The Siskel’s annual fest offers a wealth of options (and nations).
By Ben Kenigsberg|
The Siskel’s monthlong European Union Film Festival (Friday 2 through March 29) is always a daunting affair, in part because of its divided programming philosophy: With 65 local premieres and all 27 EU nations accounted for, you sense a tension between the obligation to be inclusive and the desire to be curatorial. Movies from regulars like Bruno Dumont (represented with the less-than-well-received Hors Satan, March 24 and 28) play opposite titles that have fallen through the cracks.
One candidate for the latter category is Abdellatif Kechiche’s Black Venus (Saturday 3 and Tuesday 6), which didn’t get a fair shake stateside after its 2010 Venice premiere. Kechiche tells the true story of Saartjie “Sarah” Baartman (Yahima Torres), a black woman born in what is now South Africa. In the early 19th century, Baartman was exploited as a sideshow attraction in England and France. Shot in a handheld style that feels bracingly modern, Black Venus,like Public Enemies,confounds expectations of how period is supposed to look. The film is a searing examination of racism, social constructs and agency, as Baartman is first received as a victim by British high society then later debased by its French equivalent.
After having a hit at EU in 2010 with Dogtooth, Greece’s Yorgos Lanthimos returns with the disappointing Alps (March 24 and 26), which doesn’t wash either as allegory or black comedy. Told in a deadpan style, the film follows a secretive group whose members are hired to role-play as the recently deceased. Apparently this helps the bereaved cope with their losses, though it’s hard to see how having to coach a stranger on looking and acting like a dead loved one wouldn’t make the death more keenly felt. Or is that the point?
Dreileben (March 10 through 14), from Germany, promises to be one of the festival’s major events. A trilogy centered around a killer on the loose, the triptych consists of three 90-minute films shot by different directors in contrasting visual styles. Opinion varies on which installment is best, but I’d say Christian Petzold’s Beats Being Dead—in which a taciturn hospital intern finds himself torn between two women—is the one that stands alone. If you’re expecting answers, be advised that the other two parts obfuscate as much as they reveal.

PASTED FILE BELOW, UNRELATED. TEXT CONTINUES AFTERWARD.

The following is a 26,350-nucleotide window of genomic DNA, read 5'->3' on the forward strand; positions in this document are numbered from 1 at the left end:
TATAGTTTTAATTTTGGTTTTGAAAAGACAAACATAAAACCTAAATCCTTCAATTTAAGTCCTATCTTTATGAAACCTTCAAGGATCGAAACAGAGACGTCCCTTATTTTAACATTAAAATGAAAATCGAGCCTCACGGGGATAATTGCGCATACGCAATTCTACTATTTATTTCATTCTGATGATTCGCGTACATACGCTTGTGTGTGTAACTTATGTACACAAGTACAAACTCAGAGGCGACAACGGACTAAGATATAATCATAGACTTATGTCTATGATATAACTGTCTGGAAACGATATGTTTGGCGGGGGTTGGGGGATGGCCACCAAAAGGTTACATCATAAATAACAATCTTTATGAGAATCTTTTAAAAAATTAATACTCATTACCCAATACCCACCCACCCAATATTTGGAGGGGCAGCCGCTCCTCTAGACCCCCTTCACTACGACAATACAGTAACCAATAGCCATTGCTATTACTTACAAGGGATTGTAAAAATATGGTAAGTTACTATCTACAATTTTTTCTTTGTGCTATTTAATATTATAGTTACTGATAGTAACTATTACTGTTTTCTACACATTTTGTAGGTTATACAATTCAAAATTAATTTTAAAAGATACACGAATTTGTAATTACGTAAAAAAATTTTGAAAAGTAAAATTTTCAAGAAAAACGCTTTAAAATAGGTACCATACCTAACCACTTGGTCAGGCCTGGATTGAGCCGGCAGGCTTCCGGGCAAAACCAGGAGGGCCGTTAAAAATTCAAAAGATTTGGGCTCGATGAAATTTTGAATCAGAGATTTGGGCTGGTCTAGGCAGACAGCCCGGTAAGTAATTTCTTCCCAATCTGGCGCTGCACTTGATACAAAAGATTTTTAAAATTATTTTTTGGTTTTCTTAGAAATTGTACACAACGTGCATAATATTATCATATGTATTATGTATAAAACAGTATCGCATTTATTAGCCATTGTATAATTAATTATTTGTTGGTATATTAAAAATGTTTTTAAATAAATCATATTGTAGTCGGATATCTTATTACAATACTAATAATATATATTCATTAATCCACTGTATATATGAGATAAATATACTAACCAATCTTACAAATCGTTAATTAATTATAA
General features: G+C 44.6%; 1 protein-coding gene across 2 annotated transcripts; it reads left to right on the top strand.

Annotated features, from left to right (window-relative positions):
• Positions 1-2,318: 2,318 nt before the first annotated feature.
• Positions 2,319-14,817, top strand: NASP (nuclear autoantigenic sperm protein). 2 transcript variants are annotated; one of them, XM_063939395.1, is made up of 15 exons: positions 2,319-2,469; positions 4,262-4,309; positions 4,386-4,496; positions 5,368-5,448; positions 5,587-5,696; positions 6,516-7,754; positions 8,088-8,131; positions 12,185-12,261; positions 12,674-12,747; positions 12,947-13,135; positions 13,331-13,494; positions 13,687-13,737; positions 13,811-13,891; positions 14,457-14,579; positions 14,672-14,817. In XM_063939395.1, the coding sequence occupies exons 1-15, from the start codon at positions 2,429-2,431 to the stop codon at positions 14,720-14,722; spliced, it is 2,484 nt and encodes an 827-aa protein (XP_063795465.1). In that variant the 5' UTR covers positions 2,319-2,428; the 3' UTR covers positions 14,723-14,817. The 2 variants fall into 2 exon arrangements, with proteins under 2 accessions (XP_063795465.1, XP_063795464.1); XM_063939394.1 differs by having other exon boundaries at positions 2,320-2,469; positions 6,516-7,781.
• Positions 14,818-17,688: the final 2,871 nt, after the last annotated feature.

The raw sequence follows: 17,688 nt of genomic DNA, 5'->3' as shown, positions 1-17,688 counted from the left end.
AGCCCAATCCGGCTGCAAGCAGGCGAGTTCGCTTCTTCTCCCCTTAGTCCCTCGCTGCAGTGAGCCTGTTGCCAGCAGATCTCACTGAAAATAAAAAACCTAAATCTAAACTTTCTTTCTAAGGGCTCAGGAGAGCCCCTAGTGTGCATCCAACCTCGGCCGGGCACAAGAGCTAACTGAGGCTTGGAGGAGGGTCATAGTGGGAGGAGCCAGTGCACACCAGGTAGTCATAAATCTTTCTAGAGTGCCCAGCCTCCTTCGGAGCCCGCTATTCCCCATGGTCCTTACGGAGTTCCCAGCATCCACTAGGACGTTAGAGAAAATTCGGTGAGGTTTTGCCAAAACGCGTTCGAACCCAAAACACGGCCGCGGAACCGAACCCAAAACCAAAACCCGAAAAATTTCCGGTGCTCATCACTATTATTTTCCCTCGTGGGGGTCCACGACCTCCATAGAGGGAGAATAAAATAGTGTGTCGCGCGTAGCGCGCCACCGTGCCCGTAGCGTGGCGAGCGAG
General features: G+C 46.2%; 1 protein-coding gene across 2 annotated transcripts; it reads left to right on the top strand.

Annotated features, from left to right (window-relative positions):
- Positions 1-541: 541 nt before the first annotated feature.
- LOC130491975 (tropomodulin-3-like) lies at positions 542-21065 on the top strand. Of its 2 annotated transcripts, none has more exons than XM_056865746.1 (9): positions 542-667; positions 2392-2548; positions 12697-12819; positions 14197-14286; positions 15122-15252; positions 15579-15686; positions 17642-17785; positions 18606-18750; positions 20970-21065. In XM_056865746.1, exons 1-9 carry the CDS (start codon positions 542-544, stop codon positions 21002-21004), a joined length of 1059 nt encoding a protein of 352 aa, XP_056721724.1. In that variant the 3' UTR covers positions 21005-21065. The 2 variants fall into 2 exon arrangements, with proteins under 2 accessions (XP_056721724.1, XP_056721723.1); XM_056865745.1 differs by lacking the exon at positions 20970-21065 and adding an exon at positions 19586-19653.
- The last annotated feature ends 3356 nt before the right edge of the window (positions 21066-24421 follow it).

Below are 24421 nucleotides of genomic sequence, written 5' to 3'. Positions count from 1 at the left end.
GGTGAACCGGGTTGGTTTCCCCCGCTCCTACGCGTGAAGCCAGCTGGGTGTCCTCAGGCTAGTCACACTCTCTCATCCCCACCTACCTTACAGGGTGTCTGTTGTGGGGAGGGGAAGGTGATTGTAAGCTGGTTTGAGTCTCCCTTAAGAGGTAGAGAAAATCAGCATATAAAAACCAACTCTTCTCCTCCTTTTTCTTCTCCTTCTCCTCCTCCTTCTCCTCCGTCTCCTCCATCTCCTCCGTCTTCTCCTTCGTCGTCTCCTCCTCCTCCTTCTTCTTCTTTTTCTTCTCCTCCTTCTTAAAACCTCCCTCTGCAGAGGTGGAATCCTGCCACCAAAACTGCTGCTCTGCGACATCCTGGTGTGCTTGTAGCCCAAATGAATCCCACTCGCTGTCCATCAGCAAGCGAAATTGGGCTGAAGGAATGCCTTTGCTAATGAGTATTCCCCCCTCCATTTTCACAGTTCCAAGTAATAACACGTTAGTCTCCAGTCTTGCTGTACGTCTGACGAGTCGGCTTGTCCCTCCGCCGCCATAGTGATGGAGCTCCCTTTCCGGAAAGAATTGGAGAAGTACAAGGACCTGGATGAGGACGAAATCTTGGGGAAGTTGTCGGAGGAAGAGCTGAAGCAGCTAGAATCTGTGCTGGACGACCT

In terms of documentaries, Putin’s Kiss (March 10 and 15) is a draggy but potent critique that shows how a pretty rising journalist, born in 1989, becomes a cog in Putin’s allies’ propaganda machine, which is as far-reaching and paranoia-inducing as its Soviet equivalent.
The best example of old-fashioned craftsmanship is Terence Davies’s The Deep Blue Sea (March 13), an adaptation of Terence Rattigan’s play (previously filmed in 1955 with Vivien Leigh). Rachel Weisz stars as a woman whose fling with an RAF pilot (Tom Hiddleston) leaves her torn between her new beau and her wealthy, much older husband (Simon Russell Beale). This isn’t a great play, but its concerns dovetail well with Davies’s autobiographical films (Distant Voices, Still Lives; The Long Day Closes). Here, as there, the focus is on Catholic guilt, the difficulty of reconciling social constraints and physical passion, and classical artistry. A callback to the heyday of British cinema—and gorgeously scored to Samuel Barber—it makes even its most perfunctory exchanges seem like matters of life and death.
The 15th Annual European Union Film Festival shows from Friday 2 through March 29.